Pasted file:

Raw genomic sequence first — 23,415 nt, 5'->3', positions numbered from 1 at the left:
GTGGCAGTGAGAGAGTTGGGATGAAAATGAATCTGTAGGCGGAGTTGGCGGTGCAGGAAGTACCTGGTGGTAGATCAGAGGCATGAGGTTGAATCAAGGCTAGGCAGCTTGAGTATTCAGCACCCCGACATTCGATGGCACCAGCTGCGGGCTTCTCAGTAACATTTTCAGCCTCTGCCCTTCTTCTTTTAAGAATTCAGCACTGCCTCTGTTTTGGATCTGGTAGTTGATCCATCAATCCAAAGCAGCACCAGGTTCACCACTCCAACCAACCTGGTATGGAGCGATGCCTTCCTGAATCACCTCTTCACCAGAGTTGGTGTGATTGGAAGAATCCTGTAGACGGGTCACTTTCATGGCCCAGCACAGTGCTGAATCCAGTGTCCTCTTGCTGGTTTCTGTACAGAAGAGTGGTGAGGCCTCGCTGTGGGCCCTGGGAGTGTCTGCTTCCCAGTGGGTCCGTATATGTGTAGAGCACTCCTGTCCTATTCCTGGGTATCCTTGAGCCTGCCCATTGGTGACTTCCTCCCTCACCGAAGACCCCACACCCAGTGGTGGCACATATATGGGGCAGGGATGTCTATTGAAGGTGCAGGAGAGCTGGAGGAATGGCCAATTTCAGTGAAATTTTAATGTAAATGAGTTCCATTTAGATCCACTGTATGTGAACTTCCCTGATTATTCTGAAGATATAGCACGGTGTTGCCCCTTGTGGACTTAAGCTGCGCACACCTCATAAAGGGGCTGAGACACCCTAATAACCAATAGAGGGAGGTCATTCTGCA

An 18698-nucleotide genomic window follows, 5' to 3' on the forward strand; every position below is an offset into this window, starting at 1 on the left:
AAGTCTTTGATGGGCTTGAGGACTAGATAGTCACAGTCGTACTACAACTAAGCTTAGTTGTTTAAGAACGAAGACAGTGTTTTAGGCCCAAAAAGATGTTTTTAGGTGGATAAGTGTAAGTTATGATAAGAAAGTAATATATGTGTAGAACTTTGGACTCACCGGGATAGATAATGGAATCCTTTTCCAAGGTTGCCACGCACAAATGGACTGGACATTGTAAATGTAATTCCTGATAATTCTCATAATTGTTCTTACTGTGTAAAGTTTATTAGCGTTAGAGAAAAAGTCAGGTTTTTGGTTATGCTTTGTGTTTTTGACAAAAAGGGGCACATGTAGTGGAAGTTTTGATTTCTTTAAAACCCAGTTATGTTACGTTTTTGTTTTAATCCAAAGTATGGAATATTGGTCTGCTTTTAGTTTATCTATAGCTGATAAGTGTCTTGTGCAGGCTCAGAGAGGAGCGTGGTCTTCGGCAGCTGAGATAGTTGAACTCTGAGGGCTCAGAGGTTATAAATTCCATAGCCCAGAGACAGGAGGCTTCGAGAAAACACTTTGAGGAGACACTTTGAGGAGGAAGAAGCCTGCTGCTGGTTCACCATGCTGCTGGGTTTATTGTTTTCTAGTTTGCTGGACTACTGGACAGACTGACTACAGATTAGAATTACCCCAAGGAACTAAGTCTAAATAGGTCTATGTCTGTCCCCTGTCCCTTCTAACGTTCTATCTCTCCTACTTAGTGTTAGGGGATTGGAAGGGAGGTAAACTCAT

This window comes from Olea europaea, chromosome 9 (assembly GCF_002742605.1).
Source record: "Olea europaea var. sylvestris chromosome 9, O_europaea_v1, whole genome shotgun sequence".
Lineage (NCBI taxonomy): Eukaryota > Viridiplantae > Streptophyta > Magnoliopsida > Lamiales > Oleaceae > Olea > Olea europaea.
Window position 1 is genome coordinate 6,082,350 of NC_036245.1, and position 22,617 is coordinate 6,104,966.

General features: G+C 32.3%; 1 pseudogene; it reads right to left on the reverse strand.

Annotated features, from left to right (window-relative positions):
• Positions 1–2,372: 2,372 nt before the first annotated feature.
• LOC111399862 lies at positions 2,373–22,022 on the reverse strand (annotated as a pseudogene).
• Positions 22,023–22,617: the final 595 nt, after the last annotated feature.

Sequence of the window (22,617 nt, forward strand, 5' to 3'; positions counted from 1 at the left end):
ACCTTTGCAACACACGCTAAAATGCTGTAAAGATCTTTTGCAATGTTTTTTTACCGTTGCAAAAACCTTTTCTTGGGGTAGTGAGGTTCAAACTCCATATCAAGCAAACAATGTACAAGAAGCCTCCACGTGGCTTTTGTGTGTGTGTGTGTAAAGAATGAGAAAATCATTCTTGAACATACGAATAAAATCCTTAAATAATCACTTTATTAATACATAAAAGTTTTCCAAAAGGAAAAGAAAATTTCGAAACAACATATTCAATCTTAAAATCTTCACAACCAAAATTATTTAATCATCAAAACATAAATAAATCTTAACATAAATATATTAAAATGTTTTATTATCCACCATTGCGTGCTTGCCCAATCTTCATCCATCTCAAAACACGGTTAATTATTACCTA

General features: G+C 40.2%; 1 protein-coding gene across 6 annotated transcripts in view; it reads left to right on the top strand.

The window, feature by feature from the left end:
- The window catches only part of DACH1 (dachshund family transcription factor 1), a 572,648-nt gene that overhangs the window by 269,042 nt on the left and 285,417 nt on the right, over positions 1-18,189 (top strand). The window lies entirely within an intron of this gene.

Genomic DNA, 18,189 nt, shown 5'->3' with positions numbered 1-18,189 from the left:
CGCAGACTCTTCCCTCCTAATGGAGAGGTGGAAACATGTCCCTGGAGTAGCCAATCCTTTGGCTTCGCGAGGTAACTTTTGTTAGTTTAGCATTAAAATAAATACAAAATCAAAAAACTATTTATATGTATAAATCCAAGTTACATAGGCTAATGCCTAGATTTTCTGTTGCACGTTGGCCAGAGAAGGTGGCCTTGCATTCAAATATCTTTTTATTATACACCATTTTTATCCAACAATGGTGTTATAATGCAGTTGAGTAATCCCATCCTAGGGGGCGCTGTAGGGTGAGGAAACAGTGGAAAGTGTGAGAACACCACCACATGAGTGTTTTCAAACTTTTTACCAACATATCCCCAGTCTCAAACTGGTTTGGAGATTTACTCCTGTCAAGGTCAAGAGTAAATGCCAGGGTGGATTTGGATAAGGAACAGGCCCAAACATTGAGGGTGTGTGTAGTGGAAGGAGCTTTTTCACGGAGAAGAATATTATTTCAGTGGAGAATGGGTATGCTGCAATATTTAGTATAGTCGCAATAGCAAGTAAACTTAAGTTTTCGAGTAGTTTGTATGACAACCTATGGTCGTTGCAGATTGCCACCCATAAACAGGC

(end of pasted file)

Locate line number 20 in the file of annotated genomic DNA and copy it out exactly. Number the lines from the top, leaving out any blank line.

CGCAGACTCTTCCCTCCTAATGGAGAGGTGGAAACATGTCCCTGGAGTAGCCAATCCTTTGGCTTCGCGAGGTAACTTTTGTTAGTTTAGCATTAAAATAAATACAAAATCAAAAAACTATTTATATGTATAAATCCAAGTTACATAGGCTAATGCCTAGATTTTCTGTTGCACGTTGGCCAGAGAAGGTGGCCTTGCATTCAAATATCTTTTTATTATACACCATTTTTATCCAACAATGGTGTTATAATGCAGTTGAGTAATCCCATCCTAGGGGGCGCTGTAGGGTGAGGAAACAGTGGAAAGTGTGAGAACACCACCACATGAGTGTTTTCAAACTTTTTACCAACATATCCCCAGTCTCAAACTGGTTTGGAGATTTACTCCTGTCAAGGTCAAGAGTAAATGCCAGGGTGGATTTGGATAAGGAACAGGCCCAAACATTGAGGGTGTGTGTAGTGGAAGGAGCTTTTTCACGGAGAAGAATATTATTTCAGTGGAGAATGGGTATGCTGCAATATTTAGTATAGTCGCAATAGCAAGTAAACTTAAGTTTTCGAGTAGTTTGTATGACAACCTATGGTCGTTGCAGATTGCCACCCATAAACAGGC